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An Explanation of the Differences between PVC Pipes and HDPE Pipes

October 14, 2014

An Explanation of the Differences between PVC Pipes and HDPE Pipes

While they are both geothermal pipes with several similarities, polyvinyl chloride (PVC) pipe and high density polyethylene (HDPE) also have many differences. They are considered to be the two most popular types of piping used in underground construction. The following examines what makes these geothermal supplies distinct from one another, as well as compares the two products to one another.

A Look at PVC Pipes

​Often used in construction projects, PVC pipe is a durable and cost efficient vinyl polymer. As a lightweight, yet very strong option, they are frequently used for aboveground and below ground piping applications. PVC pipes are an ideal option for use in trenchless situations, as well as for direct burial settings because of its strength. Additionally, PVC pipe is amorphous, lacking a clearly defined form or shape.

A Look at HDPE Pipes

​HDPE pipes are manufactured using petroleum and are stronger and harder than PVC pipes. This type of piping is semi-crystalline and tends to be more expensive than PVC pipes. In addition, HDPE pipes have the ability to withstand higher temperatures, offer better joint pressure resistance, and are more abrasive than PVC pipes. They have the ability to dampen and absorb shock waves, which minimizes any surges felt by the system they are being used in. As a result, they are often the first choice for underground piping.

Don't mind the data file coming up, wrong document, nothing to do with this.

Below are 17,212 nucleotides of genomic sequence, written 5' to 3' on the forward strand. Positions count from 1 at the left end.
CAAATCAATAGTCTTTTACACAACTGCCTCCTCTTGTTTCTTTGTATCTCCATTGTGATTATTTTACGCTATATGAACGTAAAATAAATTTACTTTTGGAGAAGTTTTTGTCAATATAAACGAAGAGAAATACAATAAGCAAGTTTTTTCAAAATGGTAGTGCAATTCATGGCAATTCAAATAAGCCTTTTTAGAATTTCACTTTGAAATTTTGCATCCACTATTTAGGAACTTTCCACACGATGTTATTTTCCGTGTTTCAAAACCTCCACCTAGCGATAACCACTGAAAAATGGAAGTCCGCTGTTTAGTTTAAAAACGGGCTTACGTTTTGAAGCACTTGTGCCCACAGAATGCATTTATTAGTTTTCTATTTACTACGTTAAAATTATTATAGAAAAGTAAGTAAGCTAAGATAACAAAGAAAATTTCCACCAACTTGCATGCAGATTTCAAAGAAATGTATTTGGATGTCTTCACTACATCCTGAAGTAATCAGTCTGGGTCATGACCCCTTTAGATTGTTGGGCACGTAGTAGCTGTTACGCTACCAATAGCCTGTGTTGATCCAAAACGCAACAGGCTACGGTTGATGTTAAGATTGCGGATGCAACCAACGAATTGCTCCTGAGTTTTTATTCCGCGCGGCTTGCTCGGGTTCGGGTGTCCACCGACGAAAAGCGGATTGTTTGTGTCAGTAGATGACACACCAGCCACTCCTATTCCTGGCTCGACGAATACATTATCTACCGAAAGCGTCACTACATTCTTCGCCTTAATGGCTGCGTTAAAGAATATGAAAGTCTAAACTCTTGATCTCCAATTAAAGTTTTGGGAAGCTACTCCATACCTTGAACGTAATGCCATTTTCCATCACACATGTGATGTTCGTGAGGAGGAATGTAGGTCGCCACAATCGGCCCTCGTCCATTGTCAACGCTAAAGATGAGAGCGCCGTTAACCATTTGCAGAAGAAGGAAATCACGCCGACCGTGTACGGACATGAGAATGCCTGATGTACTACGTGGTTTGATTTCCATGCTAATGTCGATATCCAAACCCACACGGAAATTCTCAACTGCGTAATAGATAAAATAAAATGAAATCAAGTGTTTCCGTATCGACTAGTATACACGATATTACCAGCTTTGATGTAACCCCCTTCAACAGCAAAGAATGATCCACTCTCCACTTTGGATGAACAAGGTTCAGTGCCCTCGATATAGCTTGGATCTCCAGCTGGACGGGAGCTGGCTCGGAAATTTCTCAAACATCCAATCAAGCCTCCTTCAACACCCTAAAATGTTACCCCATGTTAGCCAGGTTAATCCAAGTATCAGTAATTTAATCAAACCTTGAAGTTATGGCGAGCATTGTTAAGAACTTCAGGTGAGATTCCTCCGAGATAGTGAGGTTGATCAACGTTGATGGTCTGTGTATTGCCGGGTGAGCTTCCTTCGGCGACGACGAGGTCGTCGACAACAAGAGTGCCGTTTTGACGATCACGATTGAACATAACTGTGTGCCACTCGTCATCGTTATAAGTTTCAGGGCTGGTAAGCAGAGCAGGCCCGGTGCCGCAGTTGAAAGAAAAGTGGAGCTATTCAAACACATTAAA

How Do They Compare?

​The primary difference between PVC and HDPE pipes lies in their strength and pressure capacity for design stress. HDPE pipe walls must be at least 2.5 times thicker than PVC pipes to achieve an equal pressure rating. While PVC is stronger and denser (heavier), HDPE is firmer, more abrasive, more resistant to wear and tear, and has a higher resistance to heat.

​In addition, the amount of surge pressure in HDPE pipes tends to be much lower than that in PVC pipes. In most instances, a lower surge pressure results in a longer lifespan for pumping and valves.

When are They Most Often Used?

​PVC pipes are typically chosen for trench less installations and direct burials, while HDPE pipes are usually the top choice for any lower pressure installations.

​Both have their advantages and disadvantages, yet they both appeal to project managers and contractors due to their extensive ability to be used in a variety of applications.

​PVC Plus offers a wide array of the highest quality well drilling supplies and monitoring supplies, such as HDPE water pressure pipes that can be used in situations where digging is essentially impossible, as well as ground sampling supplies and drill muds. They employ a knowledgeable staff that is always available to answer your questions and offer the assistance you need to choose the best geothermal supplies for your project.

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